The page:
6. End-of-Season Rest Protocol

Jim Maxwell's Advice:  End-of-Season Rest Protocol


As the Cross Country Season ends, and you have run your last race of this season, a structured rest will help your body and mind to fully recover from the intensity of the racing season. This protocol has been developed over years of  personal experience, and reinforced by articles and books that I have read, as well as discussions with many athletes and coaches.   You will not lose your high level of fitness but  you will lose a bit of "race ready" conditioning.  We  always train with the race goal of  peaking at the end of  the season.  (League finals, C.I.F.  state meet. )

After the last race, this rest and recovery plan will allow the body to train again with a freshness and intensity that will build for
track or whatever your next sport is.  We also need to let our minds, our psyche, and our emotions rest and recover.  Remember as athletes we are the sum of our bodies and minds. We ask you to race at your best, 110% week after week, and you respond spectacularly.  That took an enormous amount of physical and emotional capital.  Now to respect our bodies and minds, it is time to rest and recover, and then rebuild.

Rest Protocol

Take a few days off
No running for 4 or 5 days.  Overall we will reduce  volume and drop intensity.
Dropping intensity: No speed work, no intervals, no long crazy hill work,  nothing real long for about three weeks.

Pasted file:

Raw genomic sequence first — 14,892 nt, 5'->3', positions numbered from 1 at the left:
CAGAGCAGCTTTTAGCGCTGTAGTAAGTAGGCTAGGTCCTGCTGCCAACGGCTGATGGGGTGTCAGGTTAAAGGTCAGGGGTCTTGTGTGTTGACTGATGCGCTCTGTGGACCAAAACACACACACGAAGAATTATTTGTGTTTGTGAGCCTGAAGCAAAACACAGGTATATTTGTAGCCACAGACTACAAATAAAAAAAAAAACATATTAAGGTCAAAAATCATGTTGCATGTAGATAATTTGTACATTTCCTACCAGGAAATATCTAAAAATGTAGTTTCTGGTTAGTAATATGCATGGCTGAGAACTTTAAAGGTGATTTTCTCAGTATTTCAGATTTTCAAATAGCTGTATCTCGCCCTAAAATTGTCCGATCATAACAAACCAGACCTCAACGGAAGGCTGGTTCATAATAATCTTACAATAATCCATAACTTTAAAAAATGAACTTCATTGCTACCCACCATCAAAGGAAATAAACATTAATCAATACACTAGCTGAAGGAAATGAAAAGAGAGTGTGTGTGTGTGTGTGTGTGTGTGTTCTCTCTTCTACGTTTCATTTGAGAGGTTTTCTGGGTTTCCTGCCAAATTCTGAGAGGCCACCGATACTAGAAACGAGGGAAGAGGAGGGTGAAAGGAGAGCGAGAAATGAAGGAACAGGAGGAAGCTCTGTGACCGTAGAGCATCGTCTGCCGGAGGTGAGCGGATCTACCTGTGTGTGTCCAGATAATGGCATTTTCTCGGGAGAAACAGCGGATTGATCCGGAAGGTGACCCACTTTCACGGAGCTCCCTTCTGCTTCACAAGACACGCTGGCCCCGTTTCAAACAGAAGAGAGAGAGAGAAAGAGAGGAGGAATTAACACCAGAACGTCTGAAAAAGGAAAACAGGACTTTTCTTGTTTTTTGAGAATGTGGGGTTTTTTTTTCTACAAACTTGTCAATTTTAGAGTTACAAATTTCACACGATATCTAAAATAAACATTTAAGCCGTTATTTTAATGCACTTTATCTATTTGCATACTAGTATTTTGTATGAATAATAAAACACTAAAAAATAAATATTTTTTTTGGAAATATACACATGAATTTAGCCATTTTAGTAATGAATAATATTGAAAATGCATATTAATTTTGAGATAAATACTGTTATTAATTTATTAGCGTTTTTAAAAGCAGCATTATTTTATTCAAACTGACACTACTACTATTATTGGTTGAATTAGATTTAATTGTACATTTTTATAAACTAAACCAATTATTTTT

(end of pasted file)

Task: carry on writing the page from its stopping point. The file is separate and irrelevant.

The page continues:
Reduce volume
1st week back to running, run 30 minutes every other day.
2nd week add one more run of 45 minutes.
3rd week add one more run of 60 minutes.

You are now up to 5 runs a week and can look at this point as the starting point of rebuilding base.  If you are a runner who runs 6 or 7 times a week add back one run per week.  Increase distance at no more than 10% per week.

This will continue until the coaches add  "quality' workouts as the track season approaches.

Recall the two bank account theory of training. We have both a physical and an emotional bank account that we continually add to and draw from. We add to both accounts as we train. On race day and even on intense training days we draw down both accounts.

Our bodies acquire conditioning at several different rates. Heart/ lung is  fastest, followed by muscles, followed by connective tissue, (tendons and ligaments), followed by skeletal. This is why we build distance and intensity slowly so as not to get ahead of the slower systems as adaption to training occurs.

End of season rest allows all of the body and mind to fully recover and repair itself.

You will be able to achieve even higher levels as you respect your body's and mind's needs.

Take care, see you on the trails.

Jim Maxwell

Comments